Many of our longtime students remember the delight of sitting in one of Margaret Davidson’s classes. Her ability to relay complex subjects in a straightforward, comprehendible fashion is unparalleled. She brings the gods to earth and makes them human. Davidson has a comprehensive knowledge of her craft, as reflected in her book on contemporary drawing, entitled, “Contemporary Drawing, Key Concepts and Techniques.”
Margaret Davidson last taught at Gage in 2014—she taught drawing classes on Modernism, aesthetic, and technique—wildly popular classes in their time. If you didn’t study with Davidson during her tenure at Gage but her name is familiar, it’s likely you have run across her work. She drew the maps of “Into the Wild” by Jon Krakauer, the story detailing trials and tribulations of romanticized hermit Chris McCandless. Or, it’s from buttons. Davidson’s oeuvre is replete with buttons, what she refers to as the modern day circle-dot.
Margaret Davidson is coming out of her retirement in beautiful Bow, WA to teach one of the two inaugural Studio Concentrations. We couldn’t think of anyone more appropriate to launch this new program, and we know, for many of you, having Margaret Davidson back in the classroom is a fantastic news.
Light and Shadow
Movement, distance, time of day¬in life we read light and shadow constantly and instantly so we can comprehend what we are seeing.
In art, light and shadow are how we show both form and space, and a key way we indicate mood. This most fundamental subject is at the core of all Realism, and is significant to all the rest of art, both by how it is handled; say by Caravaggio or van Gogh, and by how it is deliberately altered by such artists as Monet, Cezanne, or Hockney.
In this intensive study of light and shadow, we will use some basic and simple materials—pencils, colored pencils, and torn paper collage—to focus on how artists in the past have used light and shadow for various purposes, and on how we want to use it now.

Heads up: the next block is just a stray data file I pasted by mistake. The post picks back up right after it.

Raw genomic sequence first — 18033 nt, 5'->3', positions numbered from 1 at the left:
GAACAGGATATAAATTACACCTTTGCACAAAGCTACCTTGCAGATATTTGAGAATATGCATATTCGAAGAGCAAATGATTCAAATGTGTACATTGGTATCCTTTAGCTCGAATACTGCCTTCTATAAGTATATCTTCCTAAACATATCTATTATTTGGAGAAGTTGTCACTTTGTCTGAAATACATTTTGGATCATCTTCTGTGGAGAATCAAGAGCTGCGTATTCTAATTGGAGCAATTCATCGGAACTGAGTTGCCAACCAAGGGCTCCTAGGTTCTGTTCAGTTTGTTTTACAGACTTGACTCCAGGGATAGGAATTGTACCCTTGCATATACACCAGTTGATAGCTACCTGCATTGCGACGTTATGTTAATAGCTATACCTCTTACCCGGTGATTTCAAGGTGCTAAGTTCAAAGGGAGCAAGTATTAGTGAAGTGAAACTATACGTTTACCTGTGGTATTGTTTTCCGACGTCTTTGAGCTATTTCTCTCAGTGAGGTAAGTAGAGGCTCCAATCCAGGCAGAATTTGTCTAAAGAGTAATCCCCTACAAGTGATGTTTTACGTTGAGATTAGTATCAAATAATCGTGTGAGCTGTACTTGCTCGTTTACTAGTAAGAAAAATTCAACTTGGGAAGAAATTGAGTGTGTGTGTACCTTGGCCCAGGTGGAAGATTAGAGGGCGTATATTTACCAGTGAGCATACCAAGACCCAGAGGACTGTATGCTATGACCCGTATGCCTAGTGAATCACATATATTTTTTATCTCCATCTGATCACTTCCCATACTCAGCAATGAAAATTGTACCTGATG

You will copy all or parts of some paintings with collage and colored pencils and create original drawings using the light and shadow structure you like best.
In scientific illustration Davidson concentrated on archaeological and anthropological subject matter, drawing lithics, pottery, and especially basketry and textiles. To this end she has illustrated various books and journal articles, such as Spruce Root Basketry of the Haida and Tlingit by Sharon Busby (2003 Marquand Books and the University of Washington Press) and The Archaeology of the Yakutat Foreland: a Socioecological View, Volumes I and II, by Stanley Drew Davis (1996). She has also drawn the maps for Into the Wild by Jon Krakauer (Villard Books, New York, 1996), and Ten Degrees of Reckoning by Hester Rumberg (Berkley Books, 2010).
In contemporary art, her focus in her own drawings is on the subtle and reciprocal relationship between the mark and the surface, along with various related dichotomies such as figure and ground, form and space, and illusion and reality. Like amost drawing artists, she works on various European, American, and Asian art papers and then also draws on such materials as wooden sticks, dessicated leaves, and cloth.
Davidson is the author of Contemporary Drawing: Key Concepts and Techniques, published in 2011 by Watson-Guptill, a division of Random House, New York.
Day 2: How light and shadow show opposite forms: concave and convex
Day 3: Moving the light for variation: the first three positions
Day 4: Moving the light for variation: the second three positions
Day 5: Light and shadow at their most intense values: Carravaggio
Day 6: Light and shadow at their most moody: Rembrandt
Day 7: Light and shadow for pure calm: Chardin
Day 8: Color substitution for light and shadow: Monet
Day 9: Color substitution for light and shadow: van Gogh
Day 10: Modern and Contemporary elimination of light and shadow: Morandi, Lichtenstein, Hockney
9:30 A.M. – 4:30 P.M.
Includes guest lecture
Gage Capitol Hill
*Studio time included in price
- Graphite pencils, 2B, 4B, probably two or three of each
- All the colored pencils you own. If you are buying new, go for a set of
24 or more Prismacolors. Please DO NOT BUY pastel pencils or watercolor pencils
- White plastic eraser and/or an electric eraser
- Pencil sharpener (the little hand-held ones are great
- Pad of tracing paper, 9×12
- Pad of bristol, plate finish, 9×12
- One piece of foamcore, either 11×15 or 15×22
- Roll of masking tape